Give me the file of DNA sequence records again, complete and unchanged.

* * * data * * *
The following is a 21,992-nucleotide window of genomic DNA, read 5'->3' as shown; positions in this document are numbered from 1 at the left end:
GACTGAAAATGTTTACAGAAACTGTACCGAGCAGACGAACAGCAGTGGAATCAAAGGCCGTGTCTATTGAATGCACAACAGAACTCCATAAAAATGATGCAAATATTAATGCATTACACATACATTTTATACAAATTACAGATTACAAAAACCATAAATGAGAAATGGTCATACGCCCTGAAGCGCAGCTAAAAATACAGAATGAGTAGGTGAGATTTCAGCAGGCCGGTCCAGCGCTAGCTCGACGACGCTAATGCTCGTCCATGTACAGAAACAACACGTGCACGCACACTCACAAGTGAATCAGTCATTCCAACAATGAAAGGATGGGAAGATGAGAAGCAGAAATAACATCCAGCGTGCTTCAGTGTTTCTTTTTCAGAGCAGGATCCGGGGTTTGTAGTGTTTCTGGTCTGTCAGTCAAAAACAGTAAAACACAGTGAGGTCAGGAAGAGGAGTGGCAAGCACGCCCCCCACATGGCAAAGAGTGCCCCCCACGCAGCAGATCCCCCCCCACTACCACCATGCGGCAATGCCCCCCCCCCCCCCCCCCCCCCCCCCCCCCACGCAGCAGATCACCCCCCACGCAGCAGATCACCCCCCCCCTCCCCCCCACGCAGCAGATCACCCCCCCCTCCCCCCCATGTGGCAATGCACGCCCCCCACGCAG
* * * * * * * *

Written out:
The following is a 21,992-nucleotide window of genomic DNA, read 5'->3' as shown; positions in this document are numbered from 1 at the left end:
GACTGAAAATGTTTACAGAAACTGTACCGAGCAGACGAACAGCAGTGGAATCAAAGGCCGTGTCTATTGAATGCACAACAGAACTCCATAAAAATGATGCAAATATTAATGCATTACACATACATTTTATACAAATTACAGATTACAAAAACCATAAATGAGAAATGGTCATACGCCCTGAAGCGCAGCTAAAAATACAGAATGAGTAGGTGAGATTTCAGCAGGCCGGTCCAGCGCTAGCTCGACGACGCTAATGCTCGTCCATGTACAGAAACAACACGTGCACGCACACTCACAAGTGAATCAGTCATTCCAACAATGAAAGGATGGGAAGATGAGAAGCAGAAATAACATCCAGCGTGCTTCAGTGTTTCTTTTTCAGAGCAGGATCCGGGGTTTGTAGTGTTTCTGGTCTGTCAGTCAAAAACAGTAAAACACAGTGAGGTCAGGAAGAGGAGTGGCAAGCACGCCCCCCACATGGCAAAGAGTGCCCCCCACGCAGCAGATCCCCCCCCACTACCACCATGCGGCAATGCCCCCCCCCCCCCCCCCCCCCCCCCCCCCCACGCAGCAGATCACCCCCCACGCAGCAGATCACCCCCCCCCTCCCCCCCACGCAGCAGATCACCCCCCCCTCCCCCCCATGTGGCAATGCACGCCCCCCACGCAG